Last week, a Texas federal judge temporarily blocked the federal Department of Labor’s proposed overtime regulation that would have increased the number of employees eligible for overtime pay by increasing the salary level for the “white collar” exemptions to $47,476 per year.

Under the FLSA, employees must be paid time and a half of the employee’s regular hourly rate for each hour worked over 40 hours a week, unless the employee falls within an exemption from overtime by meeting the criteria for salary and duties.  As it stands, to qualify for a white collar exemption, the employee must meet the minimum salary level of $455 per week or $23,660 per year.  The proposed regulation would have doubled that minimum salary level, allowing fewer employees to be exempt. The regulation would have also raised the salary used for “Highly Compensated Employees” from the current threshold of $100,000 to the 90th percentile of average weekly salaried earnings – about $122,000.

Under the FLSA, employees must be paid time and a half of the employee’s regular hourly rate for each hour worked over 40 hours a week

In blocking the regulation until trial, a Texas court reasoned that the DOL exceeded its authority by imposing an increased salary level that would supersede consideration of the employee’s actual duties when determining whether employees fell within the overtime exemption.  In light of the Court’s concerns, the Court ordered a preliminary injunction to stop the rule from going in to effect on December 1, 2016, as planned.

Going forward, it remains to be seen how the DOL will respond to the injunction.  Though the DOL may take steps to challenge the Court’s decision before President Obama’s term expires on January 20, 2017, given such a short time span, it is not likely that the rule will go in to effect this year.

For now, employers should continue to abide by the current overtime rules and await further developments.  Employers who were planning to implement changes based on the projected impact of the proposed regulation may choose to reconsider their plans.

We are closely tracking the status of the rule and will circulate updates on any changes as they develop.  If you have questions, please contact a member of our team.  For more details, see our previous write-up here.

 

 

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Photo of Michael C. Harrington Michael C. Harrington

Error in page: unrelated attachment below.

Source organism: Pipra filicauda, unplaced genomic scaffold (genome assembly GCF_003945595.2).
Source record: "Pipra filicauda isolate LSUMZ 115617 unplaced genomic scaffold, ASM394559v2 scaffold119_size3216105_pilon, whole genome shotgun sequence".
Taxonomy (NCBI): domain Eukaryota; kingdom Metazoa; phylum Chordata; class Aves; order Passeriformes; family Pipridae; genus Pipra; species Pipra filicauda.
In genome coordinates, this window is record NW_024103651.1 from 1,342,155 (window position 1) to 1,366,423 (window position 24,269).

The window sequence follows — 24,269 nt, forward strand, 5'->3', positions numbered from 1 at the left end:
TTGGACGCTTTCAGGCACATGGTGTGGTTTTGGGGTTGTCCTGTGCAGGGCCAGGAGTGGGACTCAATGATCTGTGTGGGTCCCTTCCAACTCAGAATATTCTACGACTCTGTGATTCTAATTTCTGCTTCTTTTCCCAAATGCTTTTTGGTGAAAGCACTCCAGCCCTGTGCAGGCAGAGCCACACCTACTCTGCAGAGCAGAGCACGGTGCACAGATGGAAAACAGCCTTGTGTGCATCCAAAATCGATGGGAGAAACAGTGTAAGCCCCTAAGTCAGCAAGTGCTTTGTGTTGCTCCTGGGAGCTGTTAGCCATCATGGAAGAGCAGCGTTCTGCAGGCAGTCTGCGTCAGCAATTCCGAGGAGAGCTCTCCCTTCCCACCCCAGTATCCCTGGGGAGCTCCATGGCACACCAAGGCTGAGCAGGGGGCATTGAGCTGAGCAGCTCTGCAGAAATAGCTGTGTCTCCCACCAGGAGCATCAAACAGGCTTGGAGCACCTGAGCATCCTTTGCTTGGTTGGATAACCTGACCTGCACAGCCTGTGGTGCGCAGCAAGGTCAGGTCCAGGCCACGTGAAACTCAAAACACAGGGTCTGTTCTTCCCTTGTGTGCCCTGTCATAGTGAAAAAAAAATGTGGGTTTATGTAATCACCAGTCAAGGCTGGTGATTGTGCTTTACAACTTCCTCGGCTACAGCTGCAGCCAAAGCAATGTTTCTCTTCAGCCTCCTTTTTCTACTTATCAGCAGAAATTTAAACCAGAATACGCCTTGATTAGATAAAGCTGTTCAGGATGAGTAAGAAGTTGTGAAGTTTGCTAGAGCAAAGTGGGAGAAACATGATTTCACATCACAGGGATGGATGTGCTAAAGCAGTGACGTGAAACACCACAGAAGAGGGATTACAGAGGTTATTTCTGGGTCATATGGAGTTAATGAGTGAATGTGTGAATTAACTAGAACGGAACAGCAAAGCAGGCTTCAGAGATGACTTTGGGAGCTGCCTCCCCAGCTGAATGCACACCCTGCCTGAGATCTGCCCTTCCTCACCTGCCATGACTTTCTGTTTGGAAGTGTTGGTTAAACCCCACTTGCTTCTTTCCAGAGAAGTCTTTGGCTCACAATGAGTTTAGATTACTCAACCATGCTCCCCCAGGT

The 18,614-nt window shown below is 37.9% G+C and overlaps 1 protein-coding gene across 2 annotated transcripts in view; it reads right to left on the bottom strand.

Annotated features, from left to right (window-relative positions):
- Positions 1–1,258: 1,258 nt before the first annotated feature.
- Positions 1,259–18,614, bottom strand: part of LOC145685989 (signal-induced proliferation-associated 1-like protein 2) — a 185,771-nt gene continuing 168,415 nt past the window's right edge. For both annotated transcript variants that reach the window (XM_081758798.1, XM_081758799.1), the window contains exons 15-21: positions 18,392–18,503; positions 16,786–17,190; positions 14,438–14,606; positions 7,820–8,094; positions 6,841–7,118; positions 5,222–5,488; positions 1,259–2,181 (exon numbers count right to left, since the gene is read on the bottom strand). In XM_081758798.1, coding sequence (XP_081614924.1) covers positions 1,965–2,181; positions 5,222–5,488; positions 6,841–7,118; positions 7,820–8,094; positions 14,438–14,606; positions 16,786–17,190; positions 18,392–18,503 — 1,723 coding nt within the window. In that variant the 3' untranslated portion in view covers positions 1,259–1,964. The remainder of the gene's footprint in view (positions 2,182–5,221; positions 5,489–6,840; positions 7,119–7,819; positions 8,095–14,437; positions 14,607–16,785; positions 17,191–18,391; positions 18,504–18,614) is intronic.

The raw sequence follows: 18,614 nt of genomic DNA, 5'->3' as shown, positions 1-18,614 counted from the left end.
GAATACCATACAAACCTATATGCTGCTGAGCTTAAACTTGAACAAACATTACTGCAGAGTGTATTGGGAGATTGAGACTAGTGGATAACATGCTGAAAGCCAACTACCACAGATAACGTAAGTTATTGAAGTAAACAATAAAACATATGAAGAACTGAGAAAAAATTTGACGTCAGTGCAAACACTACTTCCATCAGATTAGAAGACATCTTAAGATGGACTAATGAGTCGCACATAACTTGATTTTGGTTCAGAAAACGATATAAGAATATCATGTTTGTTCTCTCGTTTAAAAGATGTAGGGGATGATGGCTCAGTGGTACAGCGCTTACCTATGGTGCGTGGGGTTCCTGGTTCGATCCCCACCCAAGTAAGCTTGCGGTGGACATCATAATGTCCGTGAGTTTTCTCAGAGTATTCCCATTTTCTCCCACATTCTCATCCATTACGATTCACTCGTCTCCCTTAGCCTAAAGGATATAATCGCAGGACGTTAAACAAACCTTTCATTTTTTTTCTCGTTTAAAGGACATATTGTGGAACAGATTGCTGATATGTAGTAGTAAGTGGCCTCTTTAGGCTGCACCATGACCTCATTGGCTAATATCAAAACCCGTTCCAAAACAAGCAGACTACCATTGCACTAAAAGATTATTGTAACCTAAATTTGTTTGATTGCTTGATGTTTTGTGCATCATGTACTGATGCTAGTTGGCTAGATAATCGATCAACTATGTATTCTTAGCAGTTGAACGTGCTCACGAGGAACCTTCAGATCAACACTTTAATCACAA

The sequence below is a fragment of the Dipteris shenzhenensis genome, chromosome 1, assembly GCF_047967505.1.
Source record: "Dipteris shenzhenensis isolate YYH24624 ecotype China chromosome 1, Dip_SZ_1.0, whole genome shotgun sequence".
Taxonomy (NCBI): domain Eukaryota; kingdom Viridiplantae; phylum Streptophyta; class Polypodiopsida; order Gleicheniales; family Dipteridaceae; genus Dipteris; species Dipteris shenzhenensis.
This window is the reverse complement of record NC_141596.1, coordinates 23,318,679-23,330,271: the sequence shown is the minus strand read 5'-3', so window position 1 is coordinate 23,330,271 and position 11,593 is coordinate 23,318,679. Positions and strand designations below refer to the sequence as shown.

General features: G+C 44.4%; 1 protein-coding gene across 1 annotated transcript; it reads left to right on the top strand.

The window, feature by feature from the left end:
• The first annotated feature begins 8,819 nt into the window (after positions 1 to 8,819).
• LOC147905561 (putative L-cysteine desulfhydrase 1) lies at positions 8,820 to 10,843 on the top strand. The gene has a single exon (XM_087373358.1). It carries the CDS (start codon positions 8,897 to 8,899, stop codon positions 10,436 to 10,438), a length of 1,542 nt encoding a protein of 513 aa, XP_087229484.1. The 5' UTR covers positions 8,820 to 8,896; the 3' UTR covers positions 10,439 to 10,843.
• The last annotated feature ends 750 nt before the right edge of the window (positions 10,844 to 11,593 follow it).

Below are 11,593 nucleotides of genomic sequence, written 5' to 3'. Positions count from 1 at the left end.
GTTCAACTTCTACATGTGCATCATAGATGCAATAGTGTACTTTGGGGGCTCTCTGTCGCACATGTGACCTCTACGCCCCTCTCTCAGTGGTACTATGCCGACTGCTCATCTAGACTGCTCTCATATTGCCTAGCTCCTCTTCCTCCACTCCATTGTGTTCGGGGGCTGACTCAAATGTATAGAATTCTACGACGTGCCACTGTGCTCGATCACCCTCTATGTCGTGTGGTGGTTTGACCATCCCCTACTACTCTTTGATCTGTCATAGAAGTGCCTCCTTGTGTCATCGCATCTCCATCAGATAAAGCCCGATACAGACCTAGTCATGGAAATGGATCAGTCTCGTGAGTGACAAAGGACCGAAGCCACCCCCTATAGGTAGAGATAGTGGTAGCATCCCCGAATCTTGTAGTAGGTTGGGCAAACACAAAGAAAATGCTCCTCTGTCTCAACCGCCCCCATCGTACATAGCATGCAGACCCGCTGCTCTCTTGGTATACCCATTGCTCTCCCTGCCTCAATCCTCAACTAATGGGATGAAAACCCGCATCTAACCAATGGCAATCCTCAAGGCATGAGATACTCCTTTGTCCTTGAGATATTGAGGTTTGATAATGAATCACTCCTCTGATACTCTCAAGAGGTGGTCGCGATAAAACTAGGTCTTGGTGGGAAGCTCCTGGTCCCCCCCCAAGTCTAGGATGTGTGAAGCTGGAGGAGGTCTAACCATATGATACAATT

Michael Harrington is the chair of Murtha Cullina’s Labor and Employment Group, and assists a wide variety of public and private employers on all aspects of the employment relationship. Mike works with clients in all industries including retail, health care and long term care, energy, and manufacturing. In addition to appearing in state and federal court, he represents clients at the Connecticut Commission on Human Rights & Opportunities, the Connecticut Employment Security Division, the Connecticut Workers’ Compensation Commission, the Connecticut Department of Labor, the National Labor Relations Board and OSHA/ConnOSHA. He regularly represents employers in grievance and interest arbitrations before the State Board of Mediation and Arbitration and before arbitrators of the American Arbitration Association. In addition, he has defended employers in unfair labor practice/prohibitive practice charges and has represented parties before the Freedom of Information Commission. Mike has argued numerous cases before the Court of Appeals for the Second Circuit, the Connecticut Appellate Court, and the Connecticut Supreme Court.

Photo of Madiha M. Malik Madiha M. Malik

Madiha Malik represents clients in a wide range of civil matters, with an emphasis on labor and employment law.

Madiha received her B.A. from the George Washington University where she received degrees in Journalism and International Affairs, and earned her J.D. from the University of Connecticut School of Law.  During law school, Madiha served as a Law Clerk at the U.S. Department of Justice Federal Tort Claims Act Section and held an externship at the United States Attorney’s Office for the District of Connecticut in the Civil Division. Madiha was an Editor for the Connecticut Law Review and authored a published Note titled, “The Legal Void of Unpaid Internships: Navigating the Legality of Internships in the Face of Conflicting Tests Interpreting the FLSA.”

Madiha is a member of the South Asian Bar Association of Connecticut and serves as a law student mentor for the Lawyers Collaborative for Diversity.